The Ahmadiyya Muslim Community is acknowledged by Yohanan Friedmann as ‘one of the best-documented movements in mod­ern Islam[1] The founder of the community, Hazrat Mirza Ghulam Ahmad(as) (the Promised Messiah and Imam Mahdi) preserved this historical record in his time, through the publication of two Urdu newspapers, Al-Hakam in 1897 and Al-Badar in 1902, and later an English magazine, The Review of Religions (1902).

The first Ahmadiyya Muslim Foreign Mission was established in the UK in 1913.  Reports of its activities were published in various Urdu and English periodicals of the community. These serve as a primary source material for the compilation of community’s history in the UK.

Among the instructions sent by Hazrat Khalifatul Masih IVrh in  preparation for the commemoration of the Ahmadiyya Centenary Jubilee to be held in 1989, was a directive that  that the history of the Community in each country should be compiled.

A letter was sent to various countries from Wakil-u-Tabsheer (Director of Foreign Missions) in February 1986 instructing them to form a history committee to  collate their historical records.  A draft of a brief history of the UK Community was compiled and sent to Wakalat-e-Tabsheer Rabwah (Ahmadiyya Muslim Foreign Mission Office Rabwah) for their records.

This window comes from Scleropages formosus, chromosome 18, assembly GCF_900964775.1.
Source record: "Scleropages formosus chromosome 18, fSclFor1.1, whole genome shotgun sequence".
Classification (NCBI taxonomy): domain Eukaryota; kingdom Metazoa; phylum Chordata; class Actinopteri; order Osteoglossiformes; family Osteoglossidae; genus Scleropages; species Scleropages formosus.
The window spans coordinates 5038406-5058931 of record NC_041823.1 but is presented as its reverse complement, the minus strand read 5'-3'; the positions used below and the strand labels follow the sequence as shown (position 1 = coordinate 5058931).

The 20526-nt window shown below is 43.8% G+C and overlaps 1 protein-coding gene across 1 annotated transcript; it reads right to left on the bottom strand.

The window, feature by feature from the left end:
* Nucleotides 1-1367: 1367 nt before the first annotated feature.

The History Department UK is continuing to compile the history of the Ahmadiyya Muslim Community in the UK. This includes the interactions and the preaching of the founder of the community Hazrat Mirza Ghulam Ahmad (The Promised Messiah & the Mahdi) to the western world. The official establishment of the first foreign mission of Ahmadiyya movement in London in 1913 is described by Ron Geaves as “The first organized effort by Indian Muslims to establish Islam in Britain”.[2]

The purpose of the history project is to discover and highlight the contributions of the Ahmadiyya Community in establishing and advancing the Islamic mission in England that spans over a 100-year period, covering the era of five caliphates of the Promised Messiah(as).  

The Project includes:

  • Publishing the history of the UK Ahmadiyya Community in print.
  • Digitizing historical magazines, periodicals, and relevant documents.
  • Interviewing elders of the Community to record their recollections of significant events.
  • Publishing articles on Ahmadiyya History Website.

[1] Prophecy Continues by Yohanan Friedmann Chapter 1 P.1

[2] Islam and Britain by Ron Geaves P.67